Namibian cheetahs head for India, 70 years after local extinction
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They will be personally welcomed by Prime Minister Narendra Modi on Saturday, his 72nd birthday.
He will swing open the gates of Kuno National Park, a new sanctuary created for the cats, 320 kilometres (200 miles) south of Delhi.
The 750-square-kilometre (290-square-mile) protected park was selected as a home because of its abundant prey and grasslands.
The project is the world's first inter-continental translocation of cheetahs, the world's fastest land animal, according to the Indian high commissioner to Namibia, Prashant Agrawal.
"This is historic, global first. Game-changing," he told AFP. "We are all the more excited because it is happening in the 75th year of Indian independence".
But organisers are unfazed.
"Cheetahs are very adaptable and (I'm) assuming that they will adapt well into this environment. So I don't have a lot of worries," said Dr Laurie Marker, founder of the Namibia-based charity Cheetah Conservation Fund (CCF), which has been central to the project logistics.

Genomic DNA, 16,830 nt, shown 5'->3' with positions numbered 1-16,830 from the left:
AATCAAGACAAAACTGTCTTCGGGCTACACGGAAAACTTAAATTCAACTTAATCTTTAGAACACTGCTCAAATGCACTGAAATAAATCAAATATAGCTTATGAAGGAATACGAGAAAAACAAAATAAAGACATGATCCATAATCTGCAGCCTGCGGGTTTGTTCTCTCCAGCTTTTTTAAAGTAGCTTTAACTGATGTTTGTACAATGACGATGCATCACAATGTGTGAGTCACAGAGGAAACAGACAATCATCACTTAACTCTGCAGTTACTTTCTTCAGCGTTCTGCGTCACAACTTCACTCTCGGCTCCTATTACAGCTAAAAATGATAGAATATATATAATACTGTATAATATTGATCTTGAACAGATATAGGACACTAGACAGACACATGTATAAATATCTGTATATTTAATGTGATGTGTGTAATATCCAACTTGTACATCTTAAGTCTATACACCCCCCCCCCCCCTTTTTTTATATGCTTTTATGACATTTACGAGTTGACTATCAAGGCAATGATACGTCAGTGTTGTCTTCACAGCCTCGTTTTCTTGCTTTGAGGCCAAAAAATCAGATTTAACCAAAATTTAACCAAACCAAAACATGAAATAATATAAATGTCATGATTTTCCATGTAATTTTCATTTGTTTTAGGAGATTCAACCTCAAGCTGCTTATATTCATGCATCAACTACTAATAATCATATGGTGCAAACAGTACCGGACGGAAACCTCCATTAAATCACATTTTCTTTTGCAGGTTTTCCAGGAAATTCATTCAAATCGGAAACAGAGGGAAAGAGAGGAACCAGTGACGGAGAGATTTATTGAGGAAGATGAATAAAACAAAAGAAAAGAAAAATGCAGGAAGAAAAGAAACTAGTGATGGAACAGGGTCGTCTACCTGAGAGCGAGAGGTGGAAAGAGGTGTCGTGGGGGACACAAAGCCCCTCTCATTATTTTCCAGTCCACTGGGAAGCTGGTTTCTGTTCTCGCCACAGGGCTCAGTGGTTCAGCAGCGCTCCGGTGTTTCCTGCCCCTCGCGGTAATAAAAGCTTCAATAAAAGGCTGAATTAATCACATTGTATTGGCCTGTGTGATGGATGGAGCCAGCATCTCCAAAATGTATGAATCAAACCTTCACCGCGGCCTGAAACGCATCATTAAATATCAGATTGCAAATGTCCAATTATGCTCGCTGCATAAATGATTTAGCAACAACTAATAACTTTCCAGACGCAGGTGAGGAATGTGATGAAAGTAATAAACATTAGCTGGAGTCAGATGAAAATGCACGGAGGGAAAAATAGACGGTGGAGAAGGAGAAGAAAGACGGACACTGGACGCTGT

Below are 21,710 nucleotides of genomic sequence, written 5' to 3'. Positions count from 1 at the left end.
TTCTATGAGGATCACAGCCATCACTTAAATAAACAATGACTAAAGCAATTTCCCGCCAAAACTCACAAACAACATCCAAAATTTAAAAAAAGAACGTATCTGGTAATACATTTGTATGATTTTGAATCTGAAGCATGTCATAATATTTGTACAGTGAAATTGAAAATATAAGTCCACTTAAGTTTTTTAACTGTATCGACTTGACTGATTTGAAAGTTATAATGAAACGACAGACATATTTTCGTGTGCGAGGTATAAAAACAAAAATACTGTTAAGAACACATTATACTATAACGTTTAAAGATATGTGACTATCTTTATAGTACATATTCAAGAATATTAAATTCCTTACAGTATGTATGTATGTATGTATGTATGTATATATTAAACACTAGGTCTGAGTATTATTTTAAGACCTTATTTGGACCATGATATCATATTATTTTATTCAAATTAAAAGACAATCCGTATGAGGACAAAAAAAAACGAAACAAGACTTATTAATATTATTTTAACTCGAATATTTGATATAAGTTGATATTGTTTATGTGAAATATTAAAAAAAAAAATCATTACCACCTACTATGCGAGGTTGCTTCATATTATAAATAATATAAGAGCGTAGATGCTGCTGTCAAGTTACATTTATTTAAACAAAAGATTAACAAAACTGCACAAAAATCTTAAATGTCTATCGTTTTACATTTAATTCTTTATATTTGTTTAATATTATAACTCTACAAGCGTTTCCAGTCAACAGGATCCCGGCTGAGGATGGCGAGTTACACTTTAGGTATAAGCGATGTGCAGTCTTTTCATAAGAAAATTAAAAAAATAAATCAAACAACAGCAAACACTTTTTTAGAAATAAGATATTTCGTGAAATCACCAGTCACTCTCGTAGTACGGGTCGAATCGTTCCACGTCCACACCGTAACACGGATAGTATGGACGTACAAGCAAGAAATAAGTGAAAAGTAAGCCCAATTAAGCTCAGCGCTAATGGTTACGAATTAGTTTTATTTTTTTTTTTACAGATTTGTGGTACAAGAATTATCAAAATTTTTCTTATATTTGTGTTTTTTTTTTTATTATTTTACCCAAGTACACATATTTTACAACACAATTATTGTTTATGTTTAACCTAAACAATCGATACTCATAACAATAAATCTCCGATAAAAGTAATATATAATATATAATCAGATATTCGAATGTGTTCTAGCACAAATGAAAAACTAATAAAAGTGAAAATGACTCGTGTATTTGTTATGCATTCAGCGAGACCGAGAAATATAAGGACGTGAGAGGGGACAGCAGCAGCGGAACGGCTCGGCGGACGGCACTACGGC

The project has been in the making for more than a decade. Initial discussion started in the 1990s, she told AFP.
India was once home to the Asiatic cheetah but it was declared extinct there by 1952. The critically endangered subspecies, which once roamed across the Middle East, Central Asia and India, are now only found, in very small numbers, in Iran.
New Delhi has since 2020 been working to reintroduce the animals after the Supreme Court announced that African cheetahs, a different subspecies, could be settled in a "carefully chosen location" on an experimental basis.
The five females and three males, aged between two and five and a half, will each be fitted with a satellite collar.
They are a donation from the government of Namibia, one of a tiny handful of countries in Africa where the magnificent creature survives in the wild.
Negotiations are ongoing for similar translocation from South Africa, a government official told AFP on Friday, with vets suggesting 12 cats could be moved.
One of the oldest of the big cat species, with ancestors dating back about 8.5 million years, cheetahs once roamed widely throughout Asia and Africa in great numbers, said CCF.
But today only around 7,000 remain, primarily in the African savannas.
The cheetah is listed globally as "Vulnerable" on the International Union for the Conservation of Nature (IUCN) Red List of Threatened Species.
In North Africa and Asia it is "Critically Endangered".
Their survival is threatened primarily by dwindling natural habitat and loss of prey due to human hunting, the development of land for other purposes and climate change.